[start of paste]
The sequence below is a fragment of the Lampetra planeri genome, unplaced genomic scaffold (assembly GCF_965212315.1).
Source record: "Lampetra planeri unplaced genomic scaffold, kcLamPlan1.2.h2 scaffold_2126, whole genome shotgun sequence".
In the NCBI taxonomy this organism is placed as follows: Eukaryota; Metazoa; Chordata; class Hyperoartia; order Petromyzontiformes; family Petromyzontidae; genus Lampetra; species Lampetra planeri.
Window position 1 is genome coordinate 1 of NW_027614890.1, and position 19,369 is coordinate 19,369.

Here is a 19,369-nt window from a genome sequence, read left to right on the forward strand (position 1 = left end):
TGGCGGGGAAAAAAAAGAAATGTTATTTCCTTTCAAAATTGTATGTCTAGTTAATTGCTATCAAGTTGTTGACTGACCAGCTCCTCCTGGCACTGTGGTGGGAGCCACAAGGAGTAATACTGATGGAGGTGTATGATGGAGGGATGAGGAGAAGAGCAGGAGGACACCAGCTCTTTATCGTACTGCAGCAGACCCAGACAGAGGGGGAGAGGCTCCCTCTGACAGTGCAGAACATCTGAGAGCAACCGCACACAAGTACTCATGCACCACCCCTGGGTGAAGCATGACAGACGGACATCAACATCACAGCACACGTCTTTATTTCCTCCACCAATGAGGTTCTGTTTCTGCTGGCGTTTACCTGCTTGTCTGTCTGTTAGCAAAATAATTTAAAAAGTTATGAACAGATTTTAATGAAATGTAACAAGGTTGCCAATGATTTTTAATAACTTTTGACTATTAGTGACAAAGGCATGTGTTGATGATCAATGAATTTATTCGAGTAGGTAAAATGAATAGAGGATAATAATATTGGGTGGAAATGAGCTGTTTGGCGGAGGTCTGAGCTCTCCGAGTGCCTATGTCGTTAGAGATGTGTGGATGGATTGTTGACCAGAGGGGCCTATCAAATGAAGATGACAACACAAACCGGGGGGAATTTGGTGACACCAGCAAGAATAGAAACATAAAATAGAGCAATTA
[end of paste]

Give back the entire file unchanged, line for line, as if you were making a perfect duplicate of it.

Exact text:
The sequence below is a fragment of the Lampetra planeri genome, unplaced genomic scaffold (assembly GCF_965212315.1).
Source record: "Lampetra planeri unplaced genomic scaffold, kcLamPlan1.2.h2 scaffold_2126, whole genome shotgun sequence".
In the NCBI taxonomy this organism is placed as follows: Eukaryota; Metazoa; Chordata; class Hyperoartia; order Petromyzontiformes; family Petromyzontidae; genus Lampetra; species Lampetra planeri.
Window position 1 is genome coordinate 1 of NW_027614890.1, and position 19,369 is coordinate 19,369.

Here is a 19,369-nt window from a genome sequence, read left to right on the forward strand (position 1 = left end):
TGGCGGGGAAAAAAAAGAAATGTTATTTCCTTTCAAAATTGTATGTCTAGTTAATTGCTATCAAGTTGTTGACTGACCAGCTCCTCCTGGCACTGTGGTGGGAGCCACAAGGAGTAATACTGATGGAGGTGTATGATGGAGGGATGAGGAGAAGAGCAGGAGGACACCAGCTCTTTATCGTACTGCAGCAGACCCAGACAGAGGGGGAGAGGCTCCCTCTGACAGTGCAGAACATCTGAGAGCAACCGCACACAAGTACTCATGCACCACCCCTGGGTGAAGCATGACAGACGGACATCAACATCACAGCACACGTCTTTATTTCCTCCACCAATGAGGTTCTGTTTCTGCTGGCGTTTACCTGCTTGTCTGTCTGTTAGCAAAATAATTTAAAAAGTTATGAACAGATTTTAATGAAATGTAACAAGGTTGCCAATGATTTTTAATAACTTTTGACTATTAGTGACAAAGGCATGTGTTGATGATCAATGAATTTATTCGAGTAGGTAAAATGAATAGAGGATAATAATATTGGGTGGAAATGAGCTGTTTGGCGGAGGTCTGAGCTCTCCGAGTGCCTATGTCGTTAGAGATGTGTGGATGGATTGTTGACCAGAGGGGCCTATCAAATGAAGATGACAACACAAACCGGGGGGAATTTGGTGACACCAGCAAGAATAGAAACATAAAATAGAGCAATTA